Turkish parliament passes social media law to regulate content

The law requires foreign social media sites to appoint Turkish-based representatives. (File/AFP)
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Updated 29 July 2020

Turkish parliament passes social media law to regulate content

  • Companies could face fines, blocked advertisements or have bandwidth slashed by up to 90 percent under the new regulations

ANKARA: Turkey’s parliament passed a government-backed law regulating social media on Wednesday, that critics said will increase censorship and help authorities silence dissent.
President Tayyip Erdogan’s ruling AK Party, which has a majority with an allied nationalist party, had backed the bill. The assembly began debate of the new regulations on Tuesday, and its passage was as announced by parliament on Twitter.
The law requires foreign social media sites to appoint Turkish-based representatives to address authorities’ concerns over content and includes deadlines for removal of material they take exception to.
Companies could face fines, blocked advertisements or have bandwidth slashed by up to 90 percent, essentially blocking access, under the new regulations.


Malaysian police chief insists Al Jazeera probe ‘professional’

Updated 05 August 2020

Malaysian police chief insists Al Jazeera probe ‘professional’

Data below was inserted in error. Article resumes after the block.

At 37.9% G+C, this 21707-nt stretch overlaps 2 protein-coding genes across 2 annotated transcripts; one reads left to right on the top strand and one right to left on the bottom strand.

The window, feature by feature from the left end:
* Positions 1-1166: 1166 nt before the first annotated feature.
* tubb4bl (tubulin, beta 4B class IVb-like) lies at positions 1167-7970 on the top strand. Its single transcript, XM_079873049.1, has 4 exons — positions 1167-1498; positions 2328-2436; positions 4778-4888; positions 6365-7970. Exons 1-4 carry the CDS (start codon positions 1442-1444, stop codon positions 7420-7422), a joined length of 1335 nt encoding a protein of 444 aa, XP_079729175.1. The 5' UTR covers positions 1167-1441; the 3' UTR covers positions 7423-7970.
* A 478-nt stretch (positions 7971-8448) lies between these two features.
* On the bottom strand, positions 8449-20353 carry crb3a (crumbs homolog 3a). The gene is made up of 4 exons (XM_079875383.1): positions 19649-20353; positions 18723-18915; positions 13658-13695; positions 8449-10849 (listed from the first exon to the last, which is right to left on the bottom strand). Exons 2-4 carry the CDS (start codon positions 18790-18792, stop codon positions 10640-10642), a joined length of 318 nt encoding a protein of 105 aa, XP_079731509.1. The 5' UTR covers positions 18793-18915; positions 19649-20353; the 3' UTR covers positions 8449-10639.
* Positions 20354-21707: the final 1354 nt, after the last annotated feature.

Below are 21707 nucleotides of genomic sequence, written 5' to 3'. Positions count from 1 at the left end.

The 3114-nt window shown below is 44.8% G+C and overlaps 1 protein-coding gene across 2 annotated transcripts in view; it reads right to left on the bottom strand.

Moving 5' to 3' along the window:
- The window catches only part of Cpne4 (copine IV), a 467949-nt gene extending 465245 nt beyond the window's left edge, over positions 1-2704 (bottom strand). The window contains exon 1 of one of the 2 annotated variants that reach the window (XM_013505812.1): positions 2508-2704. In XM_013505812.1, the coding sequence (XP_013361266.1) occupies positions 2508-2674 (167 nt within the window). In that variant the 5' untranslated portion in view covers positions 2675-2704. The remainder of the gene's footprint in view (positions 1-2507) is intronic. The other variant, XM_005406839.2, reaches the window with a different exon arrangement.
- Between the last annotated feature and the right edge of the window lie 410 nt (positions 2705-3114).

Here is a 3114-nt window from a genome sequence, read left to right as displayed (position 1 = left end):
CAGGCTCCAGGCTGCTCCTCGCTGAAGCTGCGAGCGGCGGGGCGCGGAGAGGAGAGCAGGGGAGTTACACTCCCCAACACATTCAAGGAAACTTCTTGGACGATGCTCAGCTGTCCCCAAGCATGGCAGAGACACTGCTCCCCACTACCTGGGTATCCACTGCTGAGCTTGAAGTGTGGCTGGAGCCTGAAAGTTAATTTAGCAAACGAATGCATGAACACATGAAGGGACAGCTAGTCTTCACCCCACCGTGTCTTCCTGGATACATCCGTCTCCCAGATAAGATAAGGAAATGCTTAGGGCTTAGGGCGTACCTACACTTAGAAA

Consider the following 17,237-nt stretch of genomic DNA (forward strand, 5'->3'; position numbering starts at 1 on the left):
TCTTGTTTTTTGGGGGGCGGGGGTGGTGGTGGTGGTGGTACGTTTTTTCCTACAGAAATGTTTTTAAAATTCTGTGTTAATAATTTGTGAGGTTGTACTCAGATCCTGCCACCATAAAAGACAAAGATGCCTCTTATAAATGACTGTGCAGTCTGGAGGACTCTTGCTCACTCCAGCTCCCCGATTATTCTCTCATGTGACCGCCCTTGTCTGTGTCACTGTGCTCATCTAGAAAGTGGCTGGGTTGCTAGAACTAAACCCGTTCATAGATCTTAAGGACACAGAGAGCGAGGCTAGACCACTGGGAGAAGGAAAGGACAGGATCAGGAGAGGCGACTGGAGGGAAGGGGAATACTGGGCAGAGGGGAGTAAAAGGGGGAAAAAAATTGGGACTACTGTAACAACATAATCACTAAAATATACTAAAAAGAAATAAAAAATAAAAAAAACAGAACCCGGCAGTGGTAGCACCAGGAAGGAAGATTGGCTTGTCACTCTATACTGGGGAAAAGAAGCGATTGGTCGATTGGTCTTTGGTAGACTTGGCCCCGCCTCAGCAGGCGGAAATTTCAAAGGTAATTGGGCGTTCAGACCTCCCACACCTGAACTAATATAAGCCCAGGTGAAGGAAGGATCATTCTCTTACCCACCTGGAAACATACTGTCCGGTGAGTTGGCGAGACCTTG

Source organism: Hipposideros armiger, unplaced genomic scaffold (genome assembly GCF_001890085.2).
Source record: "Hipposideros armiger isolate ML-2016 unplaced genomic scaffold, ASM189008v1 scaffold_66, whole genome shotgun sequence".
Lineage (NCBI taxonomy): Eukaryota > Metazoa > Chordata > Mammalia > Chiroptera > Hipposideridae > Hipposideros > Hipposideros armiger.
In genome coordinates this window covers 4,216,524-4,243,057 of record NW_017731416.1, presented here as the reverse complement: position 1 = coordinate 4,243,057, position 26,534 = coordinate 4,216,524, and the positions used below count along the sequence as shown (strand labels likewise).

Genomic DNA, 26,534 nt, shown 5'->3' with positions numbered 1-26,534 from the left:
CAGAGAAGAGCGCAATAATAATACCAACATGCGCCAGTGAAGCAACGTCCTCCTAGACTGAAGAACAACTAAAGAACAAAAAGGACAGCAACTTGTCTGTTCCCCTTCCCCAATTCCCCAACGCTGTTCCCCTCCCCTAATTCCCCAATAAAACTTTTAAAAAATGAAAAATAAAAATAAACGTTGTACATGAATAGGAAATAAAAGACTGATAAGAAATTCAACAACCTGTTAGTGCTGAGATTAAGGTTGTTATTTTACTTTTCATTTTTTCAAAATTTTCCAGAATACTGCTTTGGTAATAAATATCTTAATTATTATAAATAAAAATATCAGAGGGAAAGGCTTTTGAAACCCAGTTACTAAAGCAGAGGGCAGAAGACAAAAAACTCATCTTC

• The government said the documentary tarnished the image of the country
  • Abdul Hamid said the investigation “will be very transparent”

KUALA LUMPUR: Malaysia’s police chief insisted Wednesday investigations into an Al Jazeera documentary are being conducted “professionally” and rejected concerns about worsening media freedom, a day after the broadcaster’s office was searched.
Authorities are investigating the news network’s program “Locked up in Malaysia’s Lockdown,” after the government was angered by its critical look at the treatment of migrant workers during the coronavirus pandemic.
Officials on Tuesday searched the Qatar-based broadcaster’s Kuala Lumpur office and seized two computers, sparking fresh anger from Al Jazeera and rights groups and adding to concerns about media independence in Malaysia.
But the country’s Inspector-General of Police Abdul Hamid Bador said the search by police and communications ministry officials was carried out “very professionally.”
“It was not a military kind of action taken by the police,” he told AFP in an interview.
He added that Al Jazeera staff were “informed earlier of our intent to be there. They were even asked which devices were used. They cooperated.”
The search came after seven Al Jazeera journalists were questioned by police last month in connection with the documentary.
Abdul Hamid said the probe would be wrapped up soon, after which the attorney-general will decide whether to bring charges.
But the government insists the documentary — which focused on alleged mistreatment of migrants when they were rounded up during a coronavirus lockdown in May — tarnished the country’s image.
Authorities say the round-up was necessary to protect the public from the virus.
Al Jazeera is being probed for alleged sedition, defamation and transmitting offensive content, but it has stood by the documentary and insists the reporting was impartial.
Abdul Hamid said the investigation “will be very transparent” and insisted journalists in Malaysia were still free to do their jobs.
But he also urged international media to “be responsible,” calling them not to “write something... that is inaccurate.”